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The area of Norway resembles a Norwegian town square with its cobble stone courtyard and a replica of a 14th century fortress found in Oslo. A stave church mimics 13th Century medieval craftsmanship.
Norway is home to a meet and greet location for Anna and Elsa, the royal sisters from the hit animated film, Frozen. Guests can also explore a gallery exhibit revolving around the film and showing the culture of Norway. See why the filmmakers were inspired by this beautiful land.
Frozen Ever After
The logs guests rode in on Maelstrom still follow the same path, but the story of the ride has changed. Guests visit the "Winter in Summer" festival that "takes place in summer, when residents of Arendelle apparently celebrate their favorite season of the year in the midst of its polar opposite.”
Wandering Oaken’s Trading Post is in the queue, so guests waiting in line hear Oaken call “yoo-hoo!” and clear steam from his sauna’s windows.
Olaf and Sven are in the first part of the ride, setting things up for the Winter Festival. Grandpappy Troll is waiting in Troll Valley to tell the story of how Anna and Kristof met; the logs then go up a ramp to see Olaf singing while ice skating alongside Anna, Kristof and Sven.
Doors open to bring guests to Elsa singing “Let It Go” on the balcony of her ice palace. Simulated snow flies around the room.
Marshmallow, the snowman Elsa created, is featured along with the Snowgies from the Frozen Fever short. The final scene has fireworks and a goodbye from all the characters.
Anna and Elsa greet guests in the new Royal Sommerhus, modeled after a traditional Norwegian cabin.
The cabin is based on an actual historic log cabin in Norway and represents a royal retreat cabin. The royal families in Norway typically have a cabin away from the castle where they go in the summer to get away from the pressures of royal life and to unwind and relax. The Royal Sommerhus belongs to Anna and Elsa’s family and is filled with artifacts and elements from their childhood and the summers they spent away there with their family. The cabin is now open for all of the kingdom’s subjects to enjoy.
The rest of the pavilion will be full of greenery and will be a cozy, intimate space, with a perpetual summer, happy feel happening there.
Rune stones, a traditional Norwegian type of carving, were taken from the now-closed Maelstrom attraction to be used in the décor of the new pavilion area.
At Akershus, there's 'Princess Storybook Dining' for Breakfast, Lunch and Dinner. If you forgot your tiara, there's a limited variety of Disney Princess merchandise for sale nearby.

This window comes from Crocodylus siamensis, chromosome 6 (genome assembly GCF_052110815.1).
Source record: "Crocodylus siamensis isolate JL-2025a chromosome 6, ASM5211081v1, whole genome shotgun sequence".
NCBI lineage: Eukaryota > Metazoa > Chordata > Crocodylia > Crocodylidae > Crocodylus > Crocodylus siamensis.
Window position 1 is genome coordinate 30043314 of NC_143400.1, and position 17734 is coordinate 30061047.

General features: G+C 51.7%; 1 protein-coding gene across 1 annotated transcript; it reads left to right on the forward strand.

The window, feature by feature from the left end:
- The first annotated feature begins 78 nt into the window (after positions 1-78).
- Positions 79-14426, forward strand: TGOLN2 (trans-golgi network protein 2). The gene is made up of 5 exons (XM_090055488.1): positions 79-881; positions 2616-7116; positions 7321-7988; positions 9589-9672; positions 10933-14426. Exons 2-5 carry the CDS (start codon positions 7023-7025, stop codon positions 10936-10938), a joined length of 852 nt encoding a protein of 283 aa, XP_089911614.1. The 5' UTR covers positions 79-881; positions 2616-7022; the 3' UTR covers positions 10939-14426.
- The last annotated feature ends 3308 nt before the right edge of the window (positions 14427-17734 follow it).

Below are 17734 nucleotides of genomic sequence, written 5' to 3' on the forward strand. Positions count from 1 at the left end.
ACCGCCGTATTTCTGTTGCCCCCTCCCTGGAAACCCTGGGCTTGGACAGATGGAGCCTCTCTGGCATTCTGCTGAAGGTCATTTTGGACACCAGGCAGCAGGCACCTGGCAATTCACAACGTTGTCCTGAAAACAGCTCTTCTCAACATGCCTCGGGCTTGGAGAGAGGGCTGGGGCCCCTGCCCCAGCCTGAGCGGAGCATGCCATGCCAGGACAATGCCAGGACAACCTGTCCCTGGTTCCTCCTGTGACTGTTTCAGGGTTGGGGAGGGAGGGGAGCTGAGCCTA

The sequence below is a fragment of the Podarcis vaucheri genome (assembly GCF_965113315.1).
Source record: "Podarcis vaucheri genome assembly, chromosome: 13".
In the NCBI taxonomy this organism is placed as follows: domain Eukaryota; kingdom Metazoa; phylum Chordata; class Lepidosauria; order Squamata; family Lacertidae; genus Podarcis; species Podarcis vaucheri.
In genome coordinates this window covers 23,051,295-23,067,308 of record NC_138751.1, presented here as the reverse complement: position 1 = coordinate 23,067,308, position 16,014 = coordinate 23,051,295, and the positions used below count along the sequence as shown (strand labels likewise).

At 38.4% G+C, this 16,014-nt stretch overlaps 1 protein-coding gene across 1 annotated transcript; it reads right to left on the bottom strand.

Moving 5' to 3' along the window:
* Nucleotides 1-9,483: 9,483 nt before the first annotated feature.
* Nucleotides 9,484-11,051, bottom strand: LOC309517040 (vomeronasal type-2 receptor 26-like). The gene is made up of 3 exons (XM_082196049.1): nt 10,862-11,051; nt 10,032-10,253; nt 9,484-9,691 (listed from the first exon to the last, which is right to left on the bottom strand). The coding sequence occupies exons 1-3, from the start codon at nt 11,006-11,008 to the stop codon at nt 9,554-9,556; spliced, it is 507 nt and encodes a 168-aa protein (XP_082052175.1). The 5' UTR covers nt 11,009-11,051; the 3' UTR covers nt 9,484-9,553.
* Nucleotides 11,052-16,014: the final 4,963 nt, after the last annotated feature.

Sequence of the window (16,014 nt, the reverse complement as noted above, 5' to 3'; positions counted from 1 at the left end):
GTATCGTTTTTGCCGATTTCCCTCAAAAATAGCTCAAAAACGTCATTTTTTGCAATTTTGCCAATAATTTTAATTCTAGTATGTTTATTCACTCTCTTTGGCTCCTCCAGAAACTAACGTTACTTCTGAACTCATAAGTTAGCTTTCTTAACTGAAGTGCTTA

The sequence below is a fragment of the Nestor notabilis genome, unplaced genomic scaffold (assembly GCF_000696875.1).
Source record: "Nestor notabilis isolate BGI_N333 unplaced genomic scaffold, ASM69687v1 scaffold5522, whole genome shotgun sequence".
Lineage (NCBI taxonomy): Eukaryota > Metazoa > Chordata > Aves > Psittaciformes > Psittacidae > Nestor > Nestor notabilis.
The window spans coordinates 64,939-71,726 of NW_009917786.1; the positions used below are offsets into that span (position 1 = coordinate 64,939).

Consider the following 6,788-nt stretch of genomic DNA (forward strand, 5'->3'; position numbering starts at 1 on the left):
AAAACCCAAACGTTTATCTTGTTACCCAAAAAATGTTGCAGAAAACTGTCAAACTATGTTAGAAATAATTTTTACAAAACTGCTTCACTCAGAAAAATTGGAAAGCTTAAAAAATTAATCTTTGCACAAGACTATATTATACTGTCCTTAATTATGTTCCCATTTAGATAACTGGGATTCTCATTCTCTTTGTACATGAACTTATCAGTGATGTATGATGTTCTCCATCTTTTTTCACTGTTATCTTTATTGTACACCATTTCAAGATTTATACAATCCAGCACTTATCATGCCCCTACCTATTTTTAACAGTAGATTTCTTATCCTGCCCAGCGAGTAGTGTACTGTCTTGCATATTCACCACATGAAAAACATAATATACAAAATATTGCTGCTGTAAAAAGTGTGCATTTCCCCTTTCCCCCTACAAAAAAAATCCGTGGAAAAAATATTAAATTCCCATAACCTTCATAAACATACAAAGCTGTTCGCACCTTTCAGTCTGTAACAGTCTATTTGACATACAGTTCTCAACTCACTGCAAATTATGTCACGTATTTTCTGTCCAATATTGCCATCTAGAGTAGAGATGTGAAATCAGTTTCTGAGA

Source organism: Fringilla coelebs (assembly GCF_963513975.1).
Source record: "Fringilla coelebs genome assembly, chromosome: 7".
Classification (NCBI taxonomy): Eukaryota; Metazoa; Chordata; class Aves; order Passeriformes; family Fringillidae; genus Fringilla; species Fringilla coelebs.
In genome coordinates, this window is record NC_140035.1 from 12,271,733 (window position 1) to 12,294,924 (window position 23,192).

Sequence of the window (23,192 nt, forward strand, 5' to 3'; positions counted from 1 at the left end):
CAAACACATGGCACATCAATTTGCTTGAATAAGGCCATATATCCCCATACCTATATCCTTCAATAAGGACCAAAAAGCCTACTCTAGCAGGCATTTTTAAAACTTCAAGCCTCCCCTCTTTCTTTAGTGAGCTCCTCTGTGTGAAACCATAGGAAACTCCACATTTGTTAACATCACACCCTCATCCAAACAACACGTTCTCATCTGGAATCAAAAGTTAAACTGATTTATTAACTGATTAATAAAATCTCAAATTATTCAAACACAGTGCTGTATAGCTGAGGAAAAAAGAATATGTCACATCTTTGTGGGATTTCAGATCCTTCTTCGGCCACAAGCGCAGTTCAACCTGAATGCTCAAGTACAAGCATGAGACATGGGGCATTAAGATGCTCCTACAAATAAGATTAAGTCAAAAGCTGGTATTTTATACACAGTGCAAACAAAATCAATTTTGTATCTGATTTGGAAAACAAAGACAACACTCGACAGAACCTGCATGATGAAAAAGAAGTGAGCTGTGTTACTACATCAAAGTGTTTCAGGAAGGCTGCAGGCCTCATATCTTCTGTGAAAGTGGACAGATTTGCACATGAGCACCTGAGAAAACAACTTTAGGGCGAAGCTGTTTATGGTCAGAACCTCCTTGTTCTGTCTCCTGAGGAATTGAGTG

Be sure you make a dining reservation and be prepared to wait. It's rare to walk past this venue and not see a lot of little princesses (and princes) waiting to be seated.
Outdoors, under shade, the Kringla Bakeri og Kafe (menu) serves open-faced sandwiches and pastries such as the specialty Kringles (candied pretzels) and the delicious Lefses (thin potato bread rolled with a cinnamon, sugar & butter filling). This is also where you can find the popular "School Bread" treat. Specialty coffees are available.
The Wandering Reindeer
The Puffin’s Roost
Curios and Collectibles is the main shop located in the Norway pavilion. You will find a large selection of books on trolls, Vikings, Scandinavian cuisine, Norwegian Proverbs, and Hans Christian Andersen’s Fairy Tales. If tasting some of the local snacks is more your style, check out the chocolate, Swedish preserves and Nordic sweets. This shop offers an extensive collection of sterling silver jewelry, including, OpRo Designs, Hilde Fostveit, and Hasla. The Norwegian scents sold here for men and women are Geir: The Power of Norway and Laila: The essence of Norway. They offer Norwegian trolls in all shapes and sizes, Konge Tinn Royal pewter, Linie Aquavit, and Tommeliten Knives. The clothing for men, women, and children are made by Dale of Norway and Helly Hansen.
TIP: To say “hello” in Norway, say “god dag” (goo-DAHG).
This ride was converted to Frozen Ever After, which opened June 21, 2016.
Maelstrom uses a 16 passenger Viking-style boat that takes you through a 10th century Viking village and a mythical forest where you'll encounter trolls who cast a curse on the boats. From here, the boat starts going backwards before it reaches a waterfall and again changes course. (If you look up at the building, you'll see where the boats stop and head forward.)
Next you pass a grand fjord and continue on through a storm by a North Sea oil rig. You exit in a quaint Norwegian village setting. This is a holding area which opens onto a theater where a film about Norway is shown. (You'll find that most guests make a mad dash straight through to the exit.) It's not that the short movie is awful, it's just not something you need to see again and again.
As with most of Disney's attractions, you exit through a store. Most everyone likes to put on set of Viking horns and pose for a pix by the giant troll found in the shop.
Be warned, the Geir fragrances sold here are addictive and are hard to find unless you have a Nordstrom's near where you live.
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